Reverend Hinckley's Vision
In the early 1800's, a young George Walter Hinckley witnessed a small boy's arrest for reaching into a working man's dinner pail. George Walter asked himself why no one had taken notice that the young boy had been without food for 3 consecutive days. He was not a criminal, he was simply hungry.
At that point, George Walter vowed to come to the aid of young boys in similar plight. He would build a house... houses... and provide homes for those in need.
In the 1860s, George Walter was a student at Guilford Institute in his home town of Guilford, Connecticut. New students were spotted easily there , and George noticed a thin, young, somewhat aggressive young man with tousled hair. From head to toe, none of his clothing matched.
After befriending the young man, George W. discovered him to be an orphan, assigned to work at a nearby farm. The young man, Ben Mason, was seeking refuge on the grounds of the school after finding the farm to be a very unpleasant place where he was treated poorly.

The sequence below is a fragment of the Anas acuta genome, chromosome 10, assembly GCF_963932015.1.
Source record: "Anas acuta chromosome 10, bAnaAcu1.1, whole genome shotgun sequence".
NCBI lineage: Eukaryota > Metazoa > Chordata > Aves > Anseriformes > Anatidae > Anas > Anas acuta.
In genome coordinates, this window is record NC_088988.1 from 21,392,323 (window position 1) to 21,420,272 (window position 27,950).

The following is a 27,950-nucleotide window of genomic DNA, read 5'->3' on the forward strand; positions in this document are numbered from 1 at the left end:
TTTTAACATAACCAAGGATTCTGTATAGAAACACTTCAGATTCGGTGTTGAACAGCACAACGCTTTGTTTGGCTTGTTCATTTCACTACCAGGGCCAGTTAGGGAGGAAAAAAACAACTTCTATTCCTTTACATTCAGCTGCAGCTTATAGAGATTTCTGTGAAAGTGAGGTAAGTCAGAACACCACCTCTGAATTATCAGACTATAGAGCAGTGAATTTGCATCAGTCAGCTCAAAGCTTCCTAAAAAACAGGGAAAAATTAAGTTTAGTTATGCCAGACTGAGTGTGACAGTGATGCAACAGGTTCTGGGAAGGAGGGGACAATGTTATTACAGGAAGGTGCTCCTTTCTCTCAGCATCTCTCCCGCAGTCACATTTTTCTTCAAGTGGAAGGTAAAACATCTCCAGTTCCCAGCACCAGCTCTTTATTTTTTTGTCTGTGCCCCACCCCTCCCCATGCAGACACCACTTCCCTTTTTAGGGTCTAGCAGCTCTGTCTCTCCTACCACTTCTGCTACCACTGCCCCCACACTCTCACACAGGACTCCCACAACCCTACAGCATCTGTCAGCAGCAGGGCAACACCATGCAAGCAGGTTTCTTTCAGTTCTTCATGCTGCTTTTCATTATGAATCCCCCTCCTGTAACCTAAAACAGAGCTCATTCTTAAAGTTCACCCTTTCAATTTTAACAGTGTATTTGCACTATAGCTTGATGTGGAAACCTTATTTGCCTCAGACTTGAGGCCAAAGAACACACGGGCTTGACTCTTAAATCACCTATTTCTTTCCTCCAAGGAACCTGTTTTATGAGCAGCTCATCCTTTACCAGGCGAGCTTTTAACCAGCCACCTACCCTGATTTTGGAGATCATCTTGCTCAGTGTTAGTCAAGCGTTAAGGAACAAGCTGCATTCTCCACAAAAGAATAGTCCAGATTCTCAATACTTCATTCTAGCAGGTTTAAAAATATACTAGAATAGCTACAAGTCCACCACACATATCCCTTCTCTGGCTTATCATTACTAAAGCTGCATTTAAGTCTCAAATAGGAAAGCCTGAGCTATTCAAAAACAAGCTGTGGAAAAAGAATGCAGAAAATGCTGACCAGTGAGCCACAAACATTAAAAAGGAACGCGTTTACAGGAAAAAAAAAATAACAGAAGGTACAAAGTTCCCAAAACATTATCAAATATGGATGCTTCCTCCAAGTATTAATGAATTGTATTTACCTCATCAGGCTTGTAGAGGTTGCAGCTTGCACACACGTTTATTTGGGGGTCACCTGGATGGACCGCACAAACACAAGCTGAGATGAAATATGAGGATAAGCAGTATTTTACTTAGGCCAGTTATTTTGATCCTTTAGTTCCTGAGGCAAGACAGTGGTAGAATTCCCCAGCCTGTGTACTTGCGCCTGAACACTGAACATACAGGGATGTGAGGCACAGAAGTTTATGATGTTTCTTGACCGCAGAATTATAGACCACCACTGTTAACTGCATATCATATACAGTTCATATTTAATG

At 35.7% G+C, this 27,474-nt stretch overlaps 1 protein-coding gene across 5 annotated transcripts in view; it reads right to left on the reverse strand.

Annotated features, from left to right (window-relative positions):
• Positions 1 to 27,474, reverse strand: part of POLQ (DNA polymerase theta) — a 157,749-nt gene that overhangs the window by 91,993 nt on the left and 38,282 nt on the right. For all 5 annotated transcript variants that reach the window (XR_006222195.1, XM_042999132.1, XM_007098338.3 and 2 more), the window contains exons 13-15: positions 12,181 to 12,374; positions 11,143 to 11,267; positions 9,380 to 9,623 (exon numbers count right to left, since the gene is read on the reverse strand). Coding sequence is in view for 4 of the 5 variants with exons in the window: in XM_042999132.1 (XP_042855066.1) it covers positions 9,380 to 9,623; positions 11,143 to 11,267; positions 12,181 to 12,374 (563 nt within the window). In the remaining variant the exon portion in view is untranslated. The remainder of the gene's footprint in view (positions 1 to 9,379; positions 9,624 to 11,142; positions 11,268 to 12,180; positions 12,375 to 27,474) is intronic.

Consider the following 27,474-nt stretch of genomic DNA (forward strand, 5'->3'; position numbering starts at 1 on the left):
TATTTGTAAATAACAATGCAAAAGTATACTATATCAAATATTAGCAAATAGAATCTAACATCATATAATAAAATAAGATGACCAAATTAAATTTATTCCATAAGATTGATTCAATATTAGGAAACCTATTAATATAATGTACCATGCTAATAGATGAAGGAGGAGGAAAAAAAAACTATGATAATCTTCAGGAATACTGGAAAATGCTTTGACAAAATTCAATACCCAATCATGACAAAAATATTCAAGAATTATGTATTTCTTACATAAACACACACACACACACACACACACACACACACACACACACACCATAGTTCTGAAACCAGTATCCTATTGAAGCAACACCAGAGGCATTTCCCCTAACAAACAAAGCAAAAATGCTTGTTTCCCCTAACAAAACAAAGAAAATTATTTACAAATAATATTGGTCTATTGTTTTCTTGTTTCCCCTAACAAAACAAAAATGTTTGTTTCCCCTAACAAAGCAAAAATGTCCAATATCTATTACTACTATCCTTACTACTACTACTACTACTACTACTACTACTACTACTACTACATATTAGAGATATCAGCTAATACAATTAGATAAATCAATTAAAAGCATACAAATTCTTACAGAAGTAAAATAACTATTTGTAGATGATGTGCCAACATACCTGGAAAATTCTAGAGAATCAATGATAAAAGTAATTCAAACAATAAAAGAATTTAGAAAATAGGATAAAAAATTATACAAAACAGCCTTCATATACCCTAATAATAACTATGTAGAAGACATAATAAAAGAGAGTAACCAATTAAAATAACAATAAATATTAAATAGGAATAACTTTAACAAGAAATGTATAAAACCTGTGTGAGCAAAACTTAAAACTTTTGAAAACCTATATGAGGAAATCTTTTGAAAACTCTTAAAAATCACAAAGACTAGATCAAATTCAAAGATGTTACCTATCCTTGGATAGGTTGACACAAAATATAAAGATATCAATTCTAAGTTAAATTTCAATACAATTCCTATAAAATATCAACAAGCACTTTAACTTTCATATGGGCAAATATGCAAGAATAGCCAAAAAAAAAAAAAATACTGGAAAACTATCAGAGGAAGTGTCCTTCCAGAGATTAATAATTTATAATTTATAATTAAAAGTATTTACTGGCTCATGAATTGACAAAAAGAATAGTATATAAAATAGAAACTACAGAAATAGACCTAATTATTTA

George told Ben he didn't have to go back to the farm. Instead he could stay at his home with his family. Although the parents of George W. struggled financially, they took in Ben willingly and the two became lifelong friends. Thus, the Good Will Idea began.
George was a spiritual man and an impressive preacher, who longed to become a minister. His work with a Sunday school brought him to Maine where he became determined to build a home for needy boys. Farming also was important to him, and in looking for a location for this home, he found an ideal location in a Fairfield, Maine farm owned by the Chase family of former Maine Senator Margaret Chase Smith. Good Will Farm, as it is known, was then and still is the cornerstone of Good Will-Hinckley Home for Boys and Girls.